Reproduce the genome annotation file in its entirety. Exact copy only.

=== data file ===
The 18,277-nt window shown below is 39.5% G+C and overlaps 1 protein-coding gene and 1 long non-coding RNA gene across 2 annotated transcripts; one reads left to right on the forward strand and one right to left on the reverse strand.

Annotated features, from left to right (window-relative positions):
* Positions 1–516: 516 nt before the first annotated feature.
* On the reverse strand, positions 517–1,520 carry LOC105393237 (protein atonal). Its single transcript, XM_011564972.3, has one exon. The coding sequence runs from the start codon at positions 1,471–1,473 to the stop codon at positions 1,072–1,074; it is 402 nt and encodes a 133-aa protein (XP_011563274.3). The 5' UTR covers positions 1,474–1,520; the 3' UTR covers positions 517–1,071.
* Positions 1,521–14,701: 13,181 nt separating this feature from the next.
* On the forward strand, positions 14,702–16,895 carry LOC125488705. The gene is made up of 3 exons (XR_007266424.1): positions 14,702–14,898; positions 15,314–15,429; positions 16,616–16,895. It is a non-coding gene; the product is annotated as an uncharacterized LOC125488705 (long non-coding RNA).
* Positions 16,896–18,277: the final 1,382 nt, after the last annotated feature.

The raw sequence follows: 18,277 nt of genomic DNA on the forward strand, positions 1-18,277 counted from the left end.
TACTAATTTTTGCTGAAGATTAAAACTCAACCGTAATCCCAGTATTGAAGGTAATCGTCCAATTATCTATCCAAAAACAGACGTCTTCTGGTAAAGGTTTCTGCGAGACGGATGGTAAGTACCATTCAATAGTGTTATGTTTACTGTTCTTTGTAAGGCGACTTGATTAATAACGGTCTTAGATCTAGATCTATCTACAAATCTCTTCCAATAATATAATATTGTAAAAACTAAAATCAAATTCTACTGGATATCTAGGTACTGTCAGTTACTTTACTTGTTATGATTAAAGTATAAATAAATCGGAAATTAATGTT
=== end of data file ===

The 18,277-nt window shown below is 39.5% G+C and overlaps 1 protein-coding gene and 1 long non-coding RNA gene across 2 annotated transcripts; one reads left to right on the forward strand and one right to left on the reverse strand.

Annotated features, from left to right (window-relative positions):
* Positions 1–516: 516 nt before the first annotated feature.
* On the reverse strand, positions 517–1,520 carry LOC105393237 (protein atonal). Its single transcript, XM_011564972.3, has one exon. The coding sequence runs from the start codon at positions 1,471–1,473 to the stop codon at positions 1,072–1,074; it is 402 nt and encodes a 133-aa protein (XP_011563274.3). The 5' UTR covers positions 1,474–1,520; the 3' UTR covers positions 517–1,071.
* Positions 1,521–14,701: 13,181 nt separating this feature from the next.
* On the forward strand, positions 14,702–16,895 carry LOC125488705. The gene is made up of 3 exons (XR_007266424.1): positions 14,702–14,898; positions 15,314–15,429; positions 16,616–16,895. It is a non-coding gene; the product is annotated as an uncharacterized LOC125488705 (long non-coding RNA).
* Positions 16,896–18,277: the final 1,382 nt, after the last annotated feature.

The raw sequence follows: 18,277 nt of genomic DNA on the forward strand, positions 1-18,277 counted from the left end.
TACTAATTTTTGCTGAAGATTAAAACTCAACCGTAATCCCAGTATTGAAGGTAATCGTCCAATTATCTATCCAAAAACAGACGTCTTCTGGTAAAGGTTTCTGCGAGACGGATGGTAAGTACCATTCAATAGTGTTATGTTTACTGTTCTTTGTAAGGCGACTTGATTAATAACGGTCTTAGATCTAGATCTATCTACAAATCTCTTCCAATAATATAATATTGTAAAAACTAAAATCAAATTCTACTGGATATCTAGGTACTGTCAGTTACTTTACTTGTTATGATTAAAGTATAAATAAATCGGAAATTAATGTT